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EPA bars Calif. plan on emissions

Other states' reduction plans also were set back. The federal agency favors national standards.

WASHINGTON - Environmental Protection Agency Administrator Stephen L. Johnson last night denied California's petition to limit greenhouse gas emissions from cars and trucks, overruling the unanimous recommendation of the agency's legal and technical staffs and dashing the hopes of 18 states that want to adopt the same standards.

Four days after the United States compromised under worldwide pressure to break an impasse at the U.N. climate conference in Bali, yesterday's decision demonstrated the Bush administration's determination to oppose any mandatory measures specifically targeted at curbing global warming pollution. It also set in motion a legal battle that EPA's lawyers expect to lose.

Pennsylvania, New Jersey and 16 other states, representing 45 percent of the nation's auto market, have adopted or pledged to implement California's emissions rules, which seek to cut vehicles' greenhouse gas emissions by 30 percent between 2009 and 2016.

In a telephone news conference last night, Johnson said the higher fuel-economy standards and increased renewable-fuel requirements in the new energy bill - approved by Congress yesterday and signed into law by President Bush just hours earlier - will do more to slow global warming than state-by-state tailpipe rules.

"The Bush administration is moving forward with a clear national solution, not a confusing patchwork of state rules, to reduce America's climate footprint from vehicles," he said.

The federal mileage standard is aimed at reducing gasoline consumption, which will reduce vehicles' overall "carbon footprint." California's rules would target total greenhouse gas emissions, including those from auto air conditioners.

Experts said tailpipe regulations are a more comprehensive way to address contributions to greenhouse gases.

Johnson said California standards would produce a mileage average of 33.8 mpg by 2016, while the federal law would require an average fleet fuel economy of 35 mpg by 2020.

California had been awaiting a decision for two years but EPA put it off while the Supreme Court considered whether it could regulate greenhouse gases. In a landmark ruling in April, the court said it could.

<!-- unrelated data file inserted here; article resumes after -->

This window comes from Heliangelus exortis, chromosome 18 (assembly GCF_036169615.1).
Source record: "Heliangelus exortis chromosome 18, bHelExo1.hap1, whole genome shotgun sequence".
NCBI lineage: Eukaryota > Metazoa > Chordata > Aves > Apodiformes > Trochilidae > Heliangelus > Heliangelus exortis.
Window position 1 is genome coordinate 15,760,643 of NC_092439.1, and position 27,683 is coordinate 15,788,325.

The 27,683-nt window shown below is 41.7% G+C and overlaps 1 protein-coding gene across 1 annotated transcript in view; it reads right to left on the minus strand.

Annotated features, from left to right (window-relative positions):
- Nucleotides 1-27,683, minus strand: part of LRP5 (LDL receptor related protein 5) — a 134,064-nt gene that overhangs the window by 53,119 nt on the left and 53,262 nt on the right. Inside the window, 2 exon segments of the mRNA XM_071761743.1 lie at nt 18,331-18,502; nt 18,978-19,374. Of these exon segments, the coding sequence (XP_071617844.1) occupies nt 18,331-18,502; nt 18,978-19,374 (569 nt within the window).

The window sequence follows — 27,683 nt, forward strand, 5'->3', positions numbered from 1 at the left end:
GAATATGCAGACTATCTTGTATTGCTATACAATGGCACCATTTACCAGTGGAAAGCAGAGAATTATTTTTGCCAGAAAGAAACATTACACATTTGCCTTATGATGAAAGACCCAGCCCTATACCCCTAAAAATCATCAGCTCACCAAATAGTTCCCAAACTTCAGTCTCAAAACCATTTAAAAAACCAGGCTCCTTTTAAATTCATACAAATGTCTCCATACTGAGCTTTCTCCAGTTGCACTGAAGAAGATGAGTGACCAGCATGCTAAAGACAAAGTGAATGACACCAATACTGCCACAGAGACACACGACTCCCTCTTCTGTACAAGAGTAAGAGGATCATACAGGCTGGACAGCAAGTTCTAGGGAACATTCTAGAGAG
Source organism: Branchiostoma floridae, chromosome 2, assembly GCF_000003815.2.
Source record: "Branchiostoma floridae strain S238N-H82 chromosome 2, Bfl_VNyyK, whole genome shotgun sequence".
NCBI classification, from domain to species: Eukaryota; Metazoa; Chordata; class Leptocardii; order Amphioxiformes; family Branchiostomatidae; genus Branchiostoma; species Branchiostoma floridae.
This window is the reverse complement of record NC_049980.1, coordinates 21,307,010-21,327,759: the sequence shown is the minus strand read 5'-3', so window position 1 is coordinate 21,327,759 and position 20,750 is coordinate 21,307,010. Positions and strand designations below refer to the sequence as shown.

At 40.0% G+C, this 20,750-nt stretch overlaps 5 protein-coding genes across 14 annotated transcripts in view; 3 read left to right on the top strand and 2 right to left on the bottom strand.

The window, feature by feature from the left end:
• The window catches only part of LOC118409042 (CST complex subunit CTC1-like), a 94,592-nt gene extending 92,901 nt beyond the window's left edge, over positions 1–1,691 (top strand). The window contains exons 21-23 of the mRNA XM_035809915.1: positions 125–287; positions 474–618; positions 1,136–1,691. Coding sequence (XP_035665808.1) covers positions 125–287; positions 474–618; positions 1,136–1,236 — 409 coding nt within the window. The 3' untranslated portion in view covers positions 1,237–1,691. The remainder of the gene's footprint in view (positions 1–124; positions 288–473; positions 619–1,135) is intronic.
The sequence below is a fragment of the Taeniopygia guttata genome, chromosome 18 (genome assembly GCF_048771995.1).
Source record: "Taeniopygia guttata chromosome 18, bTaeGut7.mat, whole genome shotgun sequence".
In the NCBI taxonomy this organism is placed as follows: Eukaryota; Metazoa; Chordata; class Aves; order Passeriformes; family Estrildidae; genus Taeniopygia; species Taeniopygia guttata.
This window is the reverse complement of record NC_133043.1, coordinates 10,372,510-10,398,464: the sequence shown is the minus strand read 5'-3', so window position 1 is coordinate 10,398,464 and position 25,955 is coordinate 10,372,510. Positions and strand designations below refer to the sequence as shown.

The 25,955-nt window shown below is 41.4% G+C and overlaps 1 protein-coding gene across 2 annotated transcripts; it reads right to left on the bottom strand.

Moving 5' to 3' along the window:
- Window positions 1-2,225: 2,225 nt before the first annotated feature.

Since then, federal judges have twice rebuffed automakers' attempts to block state tailpipe regulations. The industry lobbied the White House and EPA as well.

Environmentalists and state officials lambasted the EPA's decision and pledged to sue.

"By refusing to grant California's waiver request for its new motor vehicle standards to control greenhouse gas emissions, the administration has ignored the clear and very limited statutory criteria upon which this decision was to be based," said S. William Becker, executive director of the National Association of Clean Air Agencies, which represents 48 states. "Instead, it has issued a verdict that is legally and technically unjustified and indefensible."

EPA's lawyers and policy staff had reached the same conclusion, said several agency officials familiar with the process. In a PowerPoint presentation prepared for Johnson, aides wrote that if he denied the waiver and California sued, "EPA likely to lose suit."

But if he allowed the state to proceed and automakers sued, "EPA is almost certain to win."

Rep. Henry Waxman (D., Calif.), who chairs the House Oversight and Government Reform Committee, vowed to scrutinize Johnson's ruling.

"EPA's decision ignores the law, science, and common sense," Waxman said in a statement. "The committee will be investigating how and why this decision was made."

California, which is allowed under the Clean Air Act to set its own air pollution policies as long as it receives a federal waiver, had never been denied in the Act's 37-year history.

William Reilly, who approved nine California waivers while serving as EPA administrator under President George H.W. Bush, questioned why the administration challenged the state's historical role as an innovator in air pollution policy.

"There's every reason to defer to California in making these decisions," said Reilly, who cochairs the bipartisan National Commission on Energy Policy, an energy group.

Speaking with reporters, Johnson said this waiver decision was "different" because climate change "is a global problem that requires a clear national solution."